Granny flats are self-contained, secondary dwellings that can be added to suitably sized properties, giving investors – and home owners – a fast way to manufacture equity and increase rental yields.
Approval for granny flats in NSW is generally quick and easy, which has encouraged a proliferation of secondary dwellings. Just under half of all secondary dwellings built in Australia in 2018 were in NSW.
While building a granny flat is permitted in Melbourne, Brisbane and Adelaide, regulations limit the occupant to a dependent or family member.
For properties in suitable areas, the return for investment return makes granny flats a “no brainer”, according to Granny Flat Solutions operations manager, Daniel Antoun.
He says it costs between $110,000 and $200,000 to build one, depending on the finish and the difficulty of the building site.
Rents vary across locations, but Antoun has seen one of his granny flats on Sydney’s northern beaches rent for an impressive $700 a week, although $350-400 is more typical across the city.
As a granny flat is on the same property title as the primary residence, owner-occupiers should be aware that building and renting out a secondary dwelling will affect their capital gains tax exemption when it comes time to sell.
A duplex is two properties, usually side-by-side, which share one dividing wall.
A duplex has more flexibility than a granny flat because each residence can be sold individually. There is also the option of living in one of the residences and maintaining the second as an investment.
Duplexes are distinct from dual key properties, which are usually a residential house with an attached secondary dwelling. These properties can generate two incomes, but can’t be strata titled.
There is a benefit in building a duplex, as opposed to buying one. Even before construction begins, equity can be created by subdividing the land.
Unlike granny flats, duplexes can be subdivided and sold separately.
A downside of building a duplex is the cost. Development applications, council costs, subdivision and strata titling can cost up to $40,000. A long wait of up to six months for council approvals adds to holding costs, especially if the property in question is a vacant lot and can’t be rented.
While upfront costs tend to put off many potential owner-occupiers, the payoff for investors can be huge, says Paul Bieg of Duplex Invest.
“For me, duplexes are pretty much the safest residential investment at the moment because they are creating two rental incomes in between 6 to 7 per cent return and also instant equity after you do the development subdivision,”
Investors who decide to live in one of the residences must be careful with their tax deductions, says Shukri Barbara of Property Tax Specialists. If there is a single loan for construction and the investor lives in one residence, they must apportion the interest between the two properties.
“The test for deductibility is always how you apply loan funds,” Barbara said.
Retail properties with a separate residence above street level could be another option for dual-income chasers.
In Melbourne suburbs like Northcote, Thornbury, Brunswick, Fitzroy and Collingwood, the attached residential portion is typically a two or three-bedroom apartment, says Ervin Niyaz of Fitzroys. He’s seen strong demand for this asset class, and he believes it provides excellent value for investors.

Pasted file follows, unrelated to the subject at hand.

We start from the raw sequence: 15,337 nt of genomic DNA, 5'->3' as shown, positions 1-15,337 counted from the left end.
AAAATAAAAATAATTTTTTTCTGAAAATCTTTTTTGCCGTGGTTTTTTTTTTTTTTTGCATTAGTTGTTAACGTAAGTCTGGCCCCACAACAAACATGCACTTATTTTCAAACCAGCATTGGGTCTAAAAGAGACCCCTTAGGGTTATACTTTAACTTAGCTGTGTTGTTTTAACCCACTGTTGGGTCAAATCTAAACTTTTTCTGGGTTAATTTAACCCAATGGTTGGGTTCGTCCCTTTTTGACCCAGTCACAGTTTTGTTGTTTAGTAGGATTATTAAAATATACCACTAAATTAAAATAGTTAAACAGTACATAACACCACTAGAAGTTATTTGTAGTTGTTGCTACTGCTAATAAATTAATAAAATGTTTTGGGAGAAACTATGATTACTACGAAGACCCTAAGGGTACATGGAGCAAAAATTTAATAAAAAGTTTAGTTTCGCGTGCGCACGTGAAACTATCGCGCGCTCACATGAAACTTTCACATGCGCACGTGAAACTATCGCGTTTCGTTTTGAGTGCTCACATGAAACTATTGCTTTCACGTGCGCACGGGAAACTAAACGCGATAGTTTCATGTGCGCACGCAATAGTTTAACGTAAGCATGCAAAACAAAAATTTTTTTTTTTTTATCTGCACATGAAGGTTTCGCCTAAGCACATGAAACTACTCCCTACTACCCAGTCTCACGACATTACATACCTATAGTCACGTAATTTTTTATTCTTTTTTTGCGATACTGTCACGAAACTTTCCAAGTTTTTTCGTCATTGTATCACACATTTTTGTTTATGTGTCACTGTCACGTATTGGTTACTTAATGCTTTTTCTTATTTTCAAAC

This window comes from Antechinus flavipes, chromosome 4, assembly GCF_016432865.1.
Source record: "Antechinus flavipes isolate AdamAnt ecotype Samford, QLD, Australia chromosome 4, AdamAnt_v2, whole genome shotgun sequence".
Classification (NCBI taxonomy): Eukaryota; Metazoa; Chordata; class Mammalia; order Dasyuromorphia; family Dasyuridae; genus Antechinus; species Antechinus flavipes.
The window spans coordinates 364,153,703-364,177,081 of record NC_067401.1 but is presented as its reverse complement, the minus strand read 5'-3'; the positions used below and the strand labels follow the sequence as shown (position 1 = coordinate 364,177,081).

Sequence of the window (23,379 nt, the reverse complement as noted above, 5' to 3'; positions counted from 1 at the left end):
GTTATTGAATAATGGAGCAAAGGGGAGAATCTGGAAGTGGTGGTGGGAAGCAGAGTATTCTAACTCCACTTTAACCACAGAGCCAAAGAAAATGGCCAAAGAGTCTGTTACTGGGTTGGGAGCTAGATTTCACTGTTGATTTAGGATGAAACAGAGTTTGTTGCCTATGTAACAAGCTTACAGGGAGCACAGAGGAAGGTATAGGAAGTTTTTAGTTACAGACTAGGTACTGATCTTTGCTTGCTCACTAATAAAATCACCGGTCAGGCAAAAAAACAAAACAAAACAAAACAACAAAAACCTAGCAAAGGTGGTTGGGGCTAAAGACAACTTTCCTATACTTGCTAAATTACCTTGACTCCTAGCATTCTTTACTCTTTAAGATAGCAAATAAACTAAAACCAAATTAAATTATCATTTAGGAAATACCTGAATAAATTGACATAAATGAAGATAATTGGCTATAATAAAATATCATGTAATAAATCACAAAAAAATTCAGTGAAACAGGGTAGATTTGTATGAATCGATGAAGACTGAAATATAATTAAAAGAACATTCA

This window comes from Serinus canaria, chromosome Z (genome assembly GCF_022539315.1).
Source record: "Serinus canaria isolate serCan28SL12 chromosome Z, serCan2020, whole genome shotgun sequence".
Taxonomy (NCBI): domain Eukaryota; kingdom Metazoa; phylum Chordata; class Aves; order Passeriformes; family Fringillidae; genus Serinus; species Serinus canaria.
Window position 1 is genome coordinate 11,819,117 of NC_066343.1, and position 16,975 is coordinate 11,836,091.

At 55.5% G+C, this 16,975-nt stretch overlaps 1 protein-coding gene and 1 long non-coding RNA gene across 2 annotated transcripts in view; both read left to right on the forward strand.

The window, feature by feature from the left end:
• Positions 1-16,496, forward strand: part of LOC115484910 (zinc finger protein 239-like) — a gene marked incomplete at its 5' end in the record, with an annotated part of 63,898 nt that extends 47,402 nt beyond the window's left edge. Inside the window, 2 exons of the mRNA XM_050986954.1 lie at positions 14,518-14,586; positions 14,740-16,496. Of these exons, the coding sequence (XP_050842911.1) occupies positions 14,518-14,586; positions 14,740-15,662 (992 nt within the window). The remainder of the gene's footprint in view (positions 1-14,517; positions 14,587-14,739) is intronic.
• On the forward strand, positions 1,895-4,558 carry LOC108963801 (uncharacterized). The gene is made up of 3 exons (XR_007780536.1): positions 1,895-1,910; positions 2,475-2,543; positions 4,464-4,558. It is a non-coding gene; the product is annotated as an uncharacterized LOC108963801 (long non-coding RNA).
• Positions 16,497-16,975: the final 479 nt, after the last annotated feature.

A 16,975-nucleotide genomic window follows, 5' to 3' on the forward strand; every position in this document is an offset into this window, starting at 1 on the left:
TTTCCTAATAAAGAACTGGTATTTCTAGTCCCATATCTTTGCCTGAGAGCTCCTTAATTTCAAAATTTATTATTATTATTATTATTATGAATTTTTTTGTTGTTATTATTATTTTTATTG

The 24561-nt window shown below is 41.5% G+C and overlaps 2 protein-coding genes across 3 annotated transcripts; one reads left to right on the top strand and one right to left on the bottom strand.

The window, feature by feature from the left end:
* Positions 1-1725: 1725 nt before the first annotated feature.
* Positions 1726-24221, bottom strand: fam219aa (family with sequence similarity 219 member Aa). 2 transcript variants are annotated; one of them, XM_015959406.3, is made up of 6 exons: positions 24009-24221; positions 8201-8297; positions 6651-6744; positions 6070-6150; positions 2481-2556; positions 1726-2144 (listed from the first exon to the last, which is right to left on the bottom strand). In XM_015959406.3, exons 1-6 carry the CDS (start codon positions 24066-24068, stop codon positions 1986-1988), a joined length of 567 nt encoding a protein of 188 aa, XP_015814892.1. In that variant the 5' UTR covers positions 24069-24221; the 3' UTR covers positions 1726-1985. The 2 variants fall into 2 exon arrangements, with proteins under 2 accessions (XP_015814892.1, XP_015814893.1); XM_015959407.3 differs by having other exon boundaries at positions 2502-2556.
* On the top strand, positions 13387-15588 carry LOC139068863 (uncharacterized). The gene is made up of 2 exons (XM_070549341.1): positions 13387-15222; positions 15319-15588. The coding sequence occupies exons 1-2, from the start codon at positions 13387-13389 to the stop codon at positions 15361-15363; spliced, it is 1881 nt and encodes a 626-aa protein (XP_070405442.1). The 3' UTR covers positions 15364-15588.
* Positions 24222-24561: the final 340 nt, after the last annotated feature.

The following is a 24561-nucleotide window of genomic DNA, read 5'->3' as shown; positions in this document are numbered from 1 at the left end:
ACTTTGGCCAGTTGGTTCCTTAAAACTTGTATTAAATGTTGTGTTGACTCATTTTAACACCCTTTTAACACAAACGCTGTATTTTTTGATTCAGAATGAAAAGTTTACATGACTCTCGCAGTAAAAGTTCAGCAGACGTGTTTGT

Although commercial yields have compressed over the past few years, the added residential rent can improve returns for commercial investors. Niyaz said that there are also opportunities to increase residential space by adding extra residential levels to properties, with planning permission.
The commercial tenancy usually provides the bulk of the income, but shop-top properties also appeal to owner-occupiers running retail businesses.
In Sydney’s inner west, tightening yields have made these kinds of commercial properties appeal to a different group of buyers, says Tony Iskandar of First National Commercial Marrickville.
“Five years ago the only people buying were commercial investors,” he said. In the past couple of years, he’s seen a movement towards buyers seeking to start their own business and live in the attached residence.
A long term commercial tenant can be beneficial to investors, as this part of the property typically brings in 60 to 70 per cent of the rental income.
Niyaz said investors could benefit by renting out the entire building to a single commercial tenant, who can sublet the residential unit. In that case, the entire outgoings of the property could be covered by the commercial lease.
Beyond dual income
Investors looking to maximise their yield sometimes look to buy entire apartment buildings, says Brady Yoshia, a buyers’ agent at Belle Property Advisory.
“They’ll come to me and ask me if I can find them a block of four units and they will make up the by-laws, and so they can control whether they Airbnb or not,” says Yoshia.
“Airbnb is definitely the buzz word at the moment amongst investors. Even after management fees, which can be as high as 20 to 30 per cent, you still come back with more.”
Boutique apartment blocks may offer flexibility and development upside.
Buying a small block of apartments on a single title can also provide multiple income streams. These properties come up for sale relatively rarely, but also have a smaller pool of potential buyers.
On a single title, apartments can only be sold as a block, but there is only one set of council rates to pay.
If the apartments are strata-titled, apartments can be sold individually, but holding costs will be higher because
investors will need to pay council rates for each property.
source - https://www.domain.com.au/advice/are-dual-income-properties-the-holy-grail-for-investors-862917/
This story first appeared at Domain.